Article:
Globe and Mail
November 27, 2002
Senator refuses to back gun bill
OTTAWA A Liberal senator wants Inuit people to be exempt from Canada's controversial gun-control laws and said he will refuse to "rubber-stamp" a new firearms bill. "Our right to life is not being recognized," Senator Charlie Watt, an aboriginal from northern Quebec, said in an interview. "It's a different world where we are."
Mr. Watt, who was a hunter before he was appointed to the Senate in 1984, is among a group of senators opposing Bill C-10 (a), amending the Firearms Act.
Mr. Watt said the Liberal government "wanted us basically to rubber-stamp [the legislation] and send it back to the House of Commons."
Among other things, the amendments would create an Office of the Firearms Commissioner to administer the national gun registry and would also stagger firearm licence renewals.
Mr. Watt says aboriginal people cannot afford the cost of registering all their guns.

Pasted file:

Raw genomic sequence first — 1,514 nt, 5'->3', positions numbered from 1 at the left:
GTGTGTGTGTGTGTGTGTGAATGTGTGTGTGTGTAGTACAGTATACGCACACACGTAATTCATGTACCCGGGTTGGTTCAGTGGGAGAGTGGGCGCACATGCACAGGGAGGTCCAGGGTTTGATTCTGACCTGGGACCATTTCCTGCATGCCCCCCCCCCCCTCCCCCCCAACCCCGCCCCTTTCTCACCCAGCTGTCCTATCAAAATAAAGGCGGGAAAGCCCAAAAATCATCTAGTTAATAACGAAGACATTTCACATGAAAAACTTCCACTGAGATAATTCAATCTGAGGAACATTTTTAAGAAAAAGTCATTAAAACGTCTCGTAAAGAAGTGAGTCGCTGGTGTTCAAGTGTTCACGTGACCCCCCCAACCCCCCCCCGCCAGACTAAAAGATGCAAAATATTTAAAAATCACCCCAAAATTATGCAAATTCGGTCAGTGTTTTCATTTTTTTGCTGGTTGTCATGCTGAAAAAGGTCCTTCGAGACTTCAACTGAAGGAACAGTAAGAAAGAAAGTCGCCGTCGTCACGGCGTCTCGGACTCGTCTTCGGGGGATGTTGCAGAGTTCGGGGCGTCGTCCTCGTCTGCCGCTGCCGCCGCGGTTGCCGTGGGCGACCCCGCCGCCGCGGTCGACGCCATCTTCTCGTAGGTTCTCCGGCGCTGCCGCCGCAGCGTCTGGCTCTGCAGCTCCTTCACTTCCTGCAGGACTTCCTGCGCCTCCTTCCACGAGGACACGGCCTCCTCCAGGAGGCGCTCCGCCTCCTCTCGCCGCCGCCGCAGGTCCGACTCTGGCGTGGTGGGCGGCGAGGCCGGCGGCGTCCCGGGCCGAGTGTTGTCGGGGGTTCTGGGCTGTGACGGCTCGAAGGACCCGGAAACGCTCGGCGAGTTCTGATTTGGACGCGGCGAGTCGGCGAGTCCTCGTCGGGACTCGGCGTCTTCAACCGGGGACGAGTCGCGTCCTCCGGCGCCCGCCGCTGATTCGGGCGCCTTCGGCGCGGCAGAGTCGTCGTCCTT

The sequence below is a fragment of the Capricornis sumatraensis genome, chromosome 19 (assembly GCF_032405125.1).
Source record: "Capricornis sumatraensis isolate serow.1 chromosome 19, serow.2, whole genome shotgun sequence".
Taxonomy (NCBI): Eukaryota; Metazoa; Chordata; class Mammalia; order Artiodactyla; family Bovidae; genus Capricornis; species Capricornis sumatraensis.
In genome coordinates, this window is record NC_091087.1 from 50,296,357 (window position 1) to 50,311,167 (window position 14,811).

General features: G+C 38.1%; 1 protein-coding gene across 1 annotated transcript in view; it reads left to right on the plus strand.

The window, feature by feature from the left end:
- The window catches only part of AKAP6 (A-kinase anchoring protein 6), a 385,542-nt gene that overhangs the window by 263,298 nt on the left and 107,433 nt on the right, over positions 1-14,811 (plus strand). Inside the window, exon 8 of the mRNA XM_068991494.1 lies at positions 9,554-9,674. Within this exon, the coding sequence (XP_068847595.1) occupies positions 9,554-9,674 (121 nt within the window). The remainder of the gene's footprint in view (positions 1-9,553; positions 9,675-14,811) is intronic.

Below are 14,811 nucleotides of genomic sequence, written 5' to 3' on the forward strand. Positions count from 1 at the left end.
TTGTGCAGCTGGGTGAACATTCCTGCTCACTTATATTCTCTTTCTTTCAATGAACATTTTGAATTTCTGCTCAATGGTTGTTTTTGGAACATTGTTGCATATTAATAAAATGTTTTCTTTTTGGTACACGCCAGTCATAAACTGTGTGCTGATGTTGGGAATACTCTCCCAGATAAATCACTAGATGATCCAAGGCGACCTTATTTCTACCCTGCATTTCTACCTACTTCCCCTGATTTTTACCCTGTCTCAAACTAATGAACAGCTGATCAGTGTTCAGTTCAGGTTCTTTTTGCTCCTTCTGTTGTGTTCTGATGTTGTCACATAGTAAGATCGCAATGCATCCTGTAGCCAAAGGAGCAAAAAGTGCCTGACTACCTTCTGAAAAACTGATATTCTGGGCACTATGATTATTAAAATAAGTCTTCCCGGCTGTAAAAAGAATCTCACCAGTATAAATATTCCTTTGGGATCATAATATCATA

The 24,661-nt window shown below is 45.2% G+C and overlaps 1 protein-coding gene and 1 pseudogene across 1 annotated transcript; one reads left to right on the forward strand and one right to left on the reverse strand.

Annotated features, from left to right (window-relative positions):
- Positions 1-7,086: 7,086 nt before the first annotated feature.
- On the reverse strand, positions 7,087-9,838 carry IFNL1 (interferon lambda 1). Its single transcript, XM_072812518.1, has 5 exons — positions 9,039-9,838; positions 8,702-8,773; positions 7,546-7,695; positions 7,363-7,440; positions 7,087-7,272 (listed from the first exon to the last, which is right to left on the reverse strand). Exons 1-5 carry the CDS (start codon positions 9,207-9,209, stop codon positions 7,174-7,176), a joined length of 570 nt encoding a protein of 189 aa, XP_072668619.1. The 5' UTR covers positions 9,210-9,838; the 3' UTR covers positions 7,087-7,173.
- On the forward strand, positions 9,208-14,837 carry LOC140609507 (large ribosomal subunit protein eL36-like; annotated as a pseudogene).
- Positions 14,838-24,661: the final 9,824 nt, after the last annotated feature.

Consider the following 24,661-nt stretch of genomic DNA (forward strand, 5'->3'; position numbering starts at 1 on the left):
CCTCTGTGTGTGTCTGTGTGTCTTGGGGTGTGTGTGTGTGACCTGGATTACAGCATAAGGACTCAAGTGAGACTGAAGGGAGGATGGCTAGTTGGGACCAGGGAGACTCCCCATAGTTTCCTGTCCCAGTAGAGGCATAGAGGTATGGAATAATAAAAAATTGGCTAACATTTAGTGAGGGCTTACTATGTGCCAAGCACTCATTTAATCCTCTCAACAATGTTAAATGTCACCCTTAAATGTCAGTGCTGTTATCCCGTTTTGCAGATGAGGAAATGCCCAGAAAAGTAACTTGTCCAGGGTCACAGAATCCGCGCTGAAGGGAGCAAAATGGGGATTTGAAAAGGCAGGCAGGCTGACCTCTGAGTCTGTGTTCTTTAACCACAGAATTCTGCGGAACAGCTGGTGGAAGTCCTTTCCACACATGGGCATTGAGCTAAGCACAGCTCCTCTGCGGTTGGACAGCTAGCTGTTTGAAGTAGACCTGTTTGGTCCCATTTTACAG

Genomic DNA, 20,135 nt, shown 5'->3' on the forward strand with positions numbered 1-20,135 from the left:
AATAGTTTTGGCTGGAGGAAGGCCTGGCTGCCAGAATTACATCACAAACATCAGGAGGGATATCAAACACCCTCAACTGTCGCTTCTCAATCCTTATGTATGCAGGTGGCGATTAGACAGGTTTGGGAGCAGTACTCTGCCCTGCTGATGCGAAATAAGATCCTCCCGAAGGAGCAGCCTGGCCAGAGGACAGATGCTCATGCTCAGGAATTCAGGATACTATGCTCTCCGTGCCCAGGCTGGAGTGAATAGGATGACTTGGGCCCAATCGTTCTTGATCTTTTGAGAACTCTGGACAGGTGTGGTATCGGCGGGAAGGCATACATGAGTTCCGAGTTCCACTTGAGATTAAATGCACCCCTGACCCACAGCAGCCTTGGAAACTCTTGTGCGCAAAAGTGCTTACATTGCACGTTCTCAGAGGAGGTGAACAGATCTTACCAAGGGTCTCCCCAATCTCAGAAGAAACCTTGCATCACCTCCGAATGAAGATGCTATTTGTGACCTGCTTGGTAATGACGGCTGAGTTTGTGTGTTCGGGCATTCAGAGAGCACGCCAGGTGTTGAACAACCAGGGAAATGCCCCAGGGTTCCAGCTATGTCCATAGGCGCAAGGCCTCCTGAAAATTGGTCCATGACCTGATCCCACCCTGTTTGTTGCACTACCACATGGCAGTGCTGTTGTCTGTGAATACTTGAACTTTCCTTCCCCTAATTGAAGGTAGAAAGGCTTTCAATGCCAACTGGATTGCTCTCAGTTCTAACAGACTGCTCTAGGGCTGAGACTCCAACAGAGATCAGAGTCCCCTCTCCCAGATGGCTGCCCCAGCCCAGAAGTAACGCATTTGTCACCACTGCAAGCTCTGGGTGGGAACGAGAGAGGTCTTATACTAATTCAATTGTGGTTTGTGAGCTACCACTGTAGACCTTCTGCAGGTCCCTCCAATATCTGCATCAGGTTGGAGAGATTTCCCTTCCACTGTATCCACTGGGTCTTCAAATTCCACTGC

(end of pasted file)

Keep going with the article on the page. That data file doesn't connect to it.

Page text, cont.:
"The Inuit people are making a living from hunting," Mr. Watt said. "That's the only way for them to put bread and butter on the table. The people up here in the North have 10 or more rifles. It costs money they don't have for them to register their firearms."
He is joined in his opposition to Bill C-10 (b) by Liberal Senator Willie Adams, of Nunavut territory, and Liberal Senator Anne Cools of Toronto.
"Bill C-68 has shown itself to be catastrophic," Ms. Cools said. "There's a host of unanswered questions. Senators want answers and senators are not going to accept being dismissed."
Progressive Conservative Senator Terrance Stratton, of Red River, Manitoba, has also voiced his opposition to Bill C-10 (a).